KEY WEST, Fla. -- Amid flashing cameras, they walked or were carried onto U.S. soil from a Coast Guard cutter in the dark of night but showed little emotion after two days at sea.
The remaining eight Cuban survivors of a plane crash in the Gulf of Mexico were taken early Thursday at a Key West hospital, joining a ninth survivor airlifted there Tuesday night who has already received permission to stay in the United States.
A 10th person died when the plane went down Tuesday about 50 miles west of Cuba.
"Thank God they're well," said Carlos Rodriguez, the brother-in-law of Liliana Ponzoa, 36, who was brought to the hospital on a stretcher. "We're extremely emotional."
Ponzoa, who suffered cuts and lacerations to her hands and legs, was admitted to Florida Lower Keys Hospital, nursing supervisor Rachel Long said. The other seven -- two women, two men and three children -- were evaluated and then released Thursday morning, leaving with officials from the Immigration and Naturalization Service, she said.
The INS had said earlier that the men would be taken to Krome Detention Center in Miami, and the women and children would be taken to a hotel under guard.
"We were worried that she wouldn't be allowed into the United States," Sandra Ponzoa, sister of Liliana, said earlier. "We imagined with the ordeal they went through, it would be very hard to send them back."
U.S. law lets Cubans apply for residency if they reach U.S. soil. Ordinarily, those who are picked up at sea are returned to Cuba, but the survivors were brought ashore because of their medical conditions, Coast Guard spokesman Marc Woodring said. In the past, Cuban refugees found at sea and brought to the United States for medical treatment have generally been allowed to stay.
Ponzoa's husband, Rodolfo Fuentes, 36, was the survivor airlifted to the hospital earlier, suffering head and neck injuries. He was described as in stable condition and doing well.
He has been interviewed and is eligible to stay in the United States, the INS said. INS officials in Miami refused to elaborate about the status of the rest.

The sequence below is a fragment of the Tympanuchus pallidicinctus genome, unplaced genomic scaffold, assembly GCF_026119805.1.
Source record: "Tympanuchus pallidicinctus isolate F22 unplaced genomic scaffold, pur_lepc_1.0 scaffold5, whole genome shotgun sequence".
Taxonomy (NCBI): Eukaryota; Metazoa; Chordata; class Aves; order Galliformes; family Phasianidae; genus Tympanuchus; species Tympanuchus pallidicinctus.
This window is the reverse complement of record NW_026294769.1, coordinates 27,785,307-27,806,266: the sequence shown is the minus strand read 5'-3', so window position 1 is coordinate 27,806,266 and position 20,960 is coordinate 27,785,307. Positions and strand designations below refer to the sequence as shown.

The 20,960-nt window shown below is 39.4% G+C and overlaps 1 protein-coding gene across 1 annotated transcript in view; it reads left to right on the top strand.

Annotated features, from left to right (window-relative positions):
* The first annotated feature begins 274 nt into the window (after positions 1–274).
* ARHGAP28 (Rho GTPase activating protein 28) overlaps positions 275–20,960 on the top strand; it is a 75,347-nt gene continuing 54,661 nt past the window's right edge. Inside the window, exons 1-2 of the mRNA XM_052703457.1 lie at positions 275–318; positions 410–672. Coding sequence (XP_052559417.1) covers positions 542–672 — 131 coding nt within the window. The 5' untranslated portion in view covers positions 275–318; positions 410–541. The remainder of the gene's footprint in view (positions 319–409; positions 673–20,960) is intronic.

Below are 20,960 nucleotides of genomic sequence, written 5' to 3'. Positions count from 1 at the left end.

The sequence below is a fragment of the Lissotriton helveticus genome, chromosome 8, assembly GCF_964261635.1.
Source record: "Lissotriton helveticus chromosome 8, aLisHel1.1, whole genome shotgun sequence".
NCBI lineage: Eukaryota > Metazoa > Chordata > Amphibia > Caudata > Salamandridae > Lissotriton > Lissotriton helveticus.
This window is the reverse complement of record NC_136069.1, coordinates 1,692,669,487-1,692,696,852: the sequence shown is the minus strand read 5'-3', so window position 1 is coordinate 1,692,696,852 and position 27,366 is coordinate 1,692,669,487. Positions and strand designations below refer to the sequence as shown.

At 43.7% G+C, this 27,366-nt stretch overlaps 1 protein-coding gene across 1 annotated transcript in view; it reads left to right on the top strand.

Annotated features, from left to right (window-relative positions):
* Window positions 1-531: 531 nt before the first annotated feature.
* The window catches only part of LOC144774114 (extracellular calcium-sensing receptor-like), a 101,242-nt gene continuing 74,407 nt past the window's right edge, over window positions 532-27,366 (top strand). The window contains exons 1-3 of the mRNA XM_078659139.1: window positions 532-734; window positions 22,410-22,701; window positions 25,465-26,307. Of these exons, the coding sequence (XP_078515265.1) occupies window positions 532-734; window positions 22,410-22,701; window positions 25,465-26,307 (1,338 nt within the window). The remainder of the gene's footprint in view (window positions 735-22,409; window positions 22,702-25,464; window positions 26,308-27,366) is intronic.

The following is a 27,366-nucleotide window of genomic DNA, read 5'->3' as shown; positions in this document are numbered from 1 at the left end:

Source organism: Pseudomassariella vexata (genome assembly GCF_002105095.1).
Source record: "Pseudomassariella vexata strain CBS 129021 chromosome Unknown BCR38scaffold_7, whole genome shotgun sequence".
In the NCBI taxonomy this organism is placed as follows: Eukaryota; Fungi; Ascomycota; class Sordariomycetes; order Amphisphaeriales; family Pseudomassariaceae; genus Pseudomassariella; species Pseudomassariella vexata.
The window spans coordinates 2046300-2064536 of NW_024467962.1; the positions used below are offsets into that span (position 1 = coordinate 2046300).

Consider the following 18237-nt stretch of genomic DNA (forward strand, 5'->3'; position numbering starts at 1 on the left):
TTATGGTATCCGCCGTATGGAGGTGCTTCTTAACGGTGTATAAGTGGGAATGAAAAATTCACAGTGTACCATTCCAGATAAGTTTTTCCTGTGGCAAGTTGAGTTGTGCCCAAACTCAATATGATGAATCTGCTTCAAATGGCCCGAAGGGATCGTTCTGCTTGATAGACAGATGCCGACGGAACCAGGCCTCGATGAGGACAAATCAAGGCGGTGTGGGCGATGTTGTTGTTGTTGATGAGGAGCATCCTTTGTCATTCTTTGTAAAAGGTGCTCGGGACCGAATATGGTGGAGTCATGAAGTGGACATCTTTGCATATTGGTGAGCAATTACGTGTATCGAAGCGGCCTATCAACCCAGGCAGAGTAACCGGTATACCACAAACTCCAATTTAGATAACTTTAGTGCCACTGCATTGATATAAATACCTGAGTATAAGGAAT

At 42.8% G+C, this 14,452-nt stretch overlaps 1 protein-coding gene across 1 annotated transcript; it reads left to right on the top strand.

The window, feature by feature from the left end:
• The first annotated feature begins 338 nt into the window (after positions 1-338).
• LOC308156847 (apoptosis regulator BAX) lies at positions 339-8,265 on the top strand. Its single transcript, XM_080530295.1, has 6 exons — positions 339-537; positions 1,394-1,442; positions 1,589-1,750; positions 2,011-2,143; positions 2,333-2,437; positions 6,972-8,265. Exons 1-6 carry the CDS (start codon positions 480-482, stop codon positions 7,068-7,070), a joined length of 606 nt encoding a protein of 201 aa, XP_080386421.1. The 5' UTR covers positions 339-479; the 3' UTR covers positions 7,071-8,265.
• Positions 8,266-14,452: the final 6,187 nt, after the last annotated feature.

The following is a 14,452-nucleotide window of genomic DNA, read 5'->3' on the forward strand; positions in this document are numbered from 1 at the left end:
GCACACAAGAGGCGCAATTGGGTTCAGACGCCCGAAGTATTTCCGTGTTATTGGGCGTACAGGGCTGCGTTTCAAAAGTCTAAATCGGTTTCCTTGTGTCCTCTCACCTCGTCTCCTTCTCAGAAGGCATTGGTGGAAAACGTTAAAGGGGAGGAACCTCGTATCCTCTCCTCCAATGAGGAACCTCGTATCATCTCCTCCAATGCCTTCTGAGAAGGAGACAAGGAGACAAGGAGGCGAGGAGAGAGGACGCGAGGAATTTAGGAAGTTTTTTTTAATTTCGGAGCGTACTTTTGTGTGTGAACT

"Not until an INS officer has an opportunity to speak with them will a determination be made as to what their status will be," INS spokeswoman Patricia Mancha said.
The body of the dead man was taken to the medical examiner for an autopsy. Hospital officials Thursday identified him as Yudel Puig, believed to be 24.
The INS declined to release the names of the survivors. Besides Fuentes and Ponzoa, family members identified them as the couple's 6-year-old son, Andy Fuentes; Puig's brother, Pavel, 28; Jacquelin Viera, 28; Lenin Iglesias Hernandez, identified as the pilot; his wife, Mercedes Martinez, 34; and their sons Erik, 13, and Danny, 7.
Fuentes' brother, Rafael Fuentes, 30, of Miami, said he talked to Rodolfo in the hospital Wednesday.
"The escape ... was planned way before," he said. "The bad part is that the pilot got lost. They were flying over the sea, when you don't see land after three hours, you get worried. The pilot realized he was running out of fuel so he stopped looking for land and started looking for a boat. They made four or five passes over the ship, they landed the plane next to the ship."
The FBI said Wednesday the Cuban plane doesn't appear to have been hijacked, as Cuban officials said the pilot had reported. The agency is withholding a final determination until it questions the survivors.
Once the FBI determines whether the plane was hijacked or flown from Cuba voluntarily, immigration officials will be able to determine if the survivors should qualify for asylum in the United States.
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